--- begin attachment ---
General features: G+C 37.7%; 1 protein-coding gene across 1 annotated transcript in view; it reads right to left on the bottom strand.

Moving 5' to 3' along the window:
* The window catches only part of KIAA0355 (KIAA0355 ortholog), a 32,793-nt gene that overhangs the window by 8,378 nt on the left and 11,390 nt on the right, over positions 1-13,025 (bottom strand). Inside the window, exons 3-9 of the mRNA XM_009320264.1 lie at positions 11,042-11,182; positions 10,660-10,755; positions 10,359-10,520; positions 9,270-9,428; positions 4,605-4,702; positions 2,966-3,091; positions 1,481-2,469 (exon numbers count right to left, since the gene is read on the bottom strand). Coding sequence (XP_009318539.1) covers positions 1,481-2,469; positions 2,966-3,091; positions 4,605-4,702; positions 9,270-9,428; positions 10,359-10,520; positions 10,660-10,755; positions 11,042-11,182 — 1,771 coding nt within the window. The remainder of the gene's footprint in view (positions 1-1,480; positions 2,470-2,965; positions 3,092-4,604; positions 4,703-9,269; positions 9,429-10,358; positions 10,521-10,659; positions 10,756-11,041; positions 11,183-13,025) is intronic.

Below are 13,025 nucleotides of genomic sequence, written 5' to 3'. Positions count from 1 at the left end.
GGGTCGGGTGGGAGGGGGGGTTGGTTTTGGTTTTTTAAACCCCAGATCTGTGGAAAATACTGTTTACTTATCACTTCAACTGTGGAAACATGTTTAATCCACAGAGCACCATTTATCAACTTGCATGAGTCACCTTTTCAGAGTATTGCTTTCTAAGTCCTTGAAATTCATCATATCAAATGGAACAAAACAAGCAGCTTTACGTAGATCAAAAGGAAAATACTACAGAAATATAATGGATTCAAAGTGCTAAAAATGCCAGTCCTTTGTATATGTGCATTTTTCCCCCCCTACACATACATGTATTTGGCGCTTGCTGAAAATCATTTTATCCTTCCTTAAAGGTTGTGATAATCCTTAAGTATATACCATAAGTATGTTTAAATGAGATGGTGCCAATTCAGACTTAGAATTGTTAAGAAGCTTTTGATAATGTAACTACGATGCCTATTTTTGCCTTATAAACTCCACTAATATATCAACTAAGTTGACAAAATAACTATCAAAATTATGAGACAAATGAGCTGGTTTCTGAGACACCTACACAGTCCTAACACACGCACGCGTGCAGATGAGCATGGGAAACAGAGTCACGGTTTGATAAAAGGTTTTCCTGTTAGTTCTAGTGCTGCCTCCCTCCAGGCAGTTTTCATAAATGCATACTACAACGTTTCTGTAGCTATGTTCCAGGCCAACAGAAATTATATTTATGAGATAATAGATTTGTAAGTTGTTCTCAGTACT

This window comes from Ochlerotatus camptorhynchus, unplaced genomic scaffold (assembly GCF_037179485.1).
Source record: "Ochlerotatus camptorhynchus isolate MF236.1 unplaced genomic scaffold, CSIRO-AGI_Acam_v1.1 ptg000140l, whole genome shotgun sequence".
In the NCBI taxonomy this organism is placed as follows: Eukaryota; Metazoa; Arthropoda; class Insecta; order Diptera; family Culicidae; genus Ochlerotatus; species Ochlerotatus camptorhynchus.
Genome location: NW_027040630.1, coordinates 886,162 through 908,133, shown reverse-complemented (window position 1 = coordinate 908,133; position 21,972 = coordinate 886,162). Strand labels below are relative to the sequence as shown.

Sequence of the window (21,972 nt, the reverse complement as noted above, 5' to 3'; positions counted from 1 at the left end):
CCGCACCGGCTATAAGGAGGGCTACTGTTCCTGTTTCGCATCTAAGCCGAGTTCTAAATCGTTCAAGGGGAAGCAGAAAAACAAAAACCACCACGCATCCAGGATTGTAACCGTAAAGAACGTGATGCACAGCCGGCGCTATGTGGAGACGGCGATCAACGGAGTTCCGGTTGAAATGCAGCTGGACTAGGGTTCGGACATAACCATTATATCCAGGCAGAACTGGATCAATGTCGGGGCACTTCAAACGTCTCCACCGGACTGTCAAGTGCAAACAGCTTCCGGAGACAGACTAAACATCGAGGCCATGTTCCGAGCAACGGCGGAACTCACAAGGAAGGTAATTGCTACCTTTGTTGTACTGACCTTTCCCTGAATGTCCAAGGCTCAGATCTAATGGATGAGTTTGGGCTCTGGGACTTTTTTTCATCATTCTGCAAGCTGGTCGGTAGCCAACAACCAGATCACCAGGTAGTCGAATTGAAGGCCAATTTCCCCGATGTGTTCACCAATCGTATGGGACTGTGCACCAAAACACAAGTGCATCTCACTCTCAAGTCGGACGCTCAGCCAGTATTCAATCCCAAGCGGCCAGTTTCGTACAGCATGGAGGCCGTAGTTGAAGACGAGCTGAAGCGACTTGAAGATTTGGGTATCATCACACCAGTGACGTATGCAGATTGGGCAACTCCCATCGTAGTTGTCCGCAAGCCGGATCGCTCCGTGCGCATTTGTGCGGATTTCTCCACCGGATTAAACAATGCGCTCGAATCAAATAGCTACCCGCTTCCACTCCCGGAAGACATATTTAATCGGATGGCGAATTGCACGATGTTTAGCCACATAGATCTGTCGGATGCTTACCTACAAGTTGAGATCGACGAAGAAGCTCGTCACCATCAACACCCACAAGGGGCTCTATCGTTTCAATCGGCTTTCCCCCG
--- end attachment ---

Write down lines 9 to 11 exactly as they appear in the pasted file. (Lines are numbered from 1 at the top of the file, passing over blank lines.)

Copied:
Genome location: NW_027040630.1, coordinates 886,162 through 908,133, shown reverse-complemented (window position 1 = coordinate 908,133; position 21,972 = coordinate 886,162). Strand labels below are relative to the sequence as shown.

Sequence of the window (21,972 nt, the reverse complement as noted above, 5' to 3'; positions counted from 1 at the left end):
CCGCACCGGCTATAAGGAGGGCTACTGTTCCTGTTTCGCATCTAAGCCGAGTTCTAAATCGTTCAAGGGGAAGCAGAAAAACAAAAACCACCACGCATCCAGGATTGTAACCGTAAAGAACGTGATGCACAGCCGGCGCTATGTGGAGACGGCGATCAACGGAGTTCCGGTTGAAATGCAGCTGGACTAGGGTTCGGACATAACCATTATATCCAGGCAGAACTGGATCAATGTCGGGGCACTTCAAACGTCTCCACCGGACTGTCAAGTGCAAACAGCTTCCGGAGACAGACTAAACATCGAGGCCATGTTCCGAGCAACGGCGGAACTCACAAGGAAGGTAATTGCTACCTTTGTTGTACTGACCTTTCCCTGAATGTCCAAGGCTCAGATCTAATGGATGAGTTTGGGCTCTGGGACTTTTTTTCATCATTCTGCAAGCTGGTCGGTAGCCAACAACCAGATCACCAGGTAGTCGAATTGAAGGCCAATTTCCCCGATGTGTTCACCAATCGTATGGGACTGTGCACCAAAACACAAGTGCATCTCACTCTCAAGTCGGACGCTCAGCCAGTATTCAATCCCAAGCGGCCAGTTTCGTACAGCATGGAGGCCGTAGTTGAAGACGAGCTGAAGCGACTTGAAGATTTGGGTATCATCACACCAGTGACGTATGCAGATTGGGCAACTCCCATCGTAGTTGTCCGCAAGCCGGATCGCTCCGTGCGCATTTGTGCGGATTTCTCCACCGGATTAAACAATGCGCTCGAATCAAATAGCTACCCGCTTCCACTCCCGGAAGACATATTTAATCGGATGGCGAATTGCACGATGTTTAGCCACATAGATCTGTCGGATGCTTACCTACAAGTTGAGATCGACGAAGAAGCTCGTCACCATCAACACCCACAAGGGGCTCTATCGTTTCAATCGGCTTTCCCCCG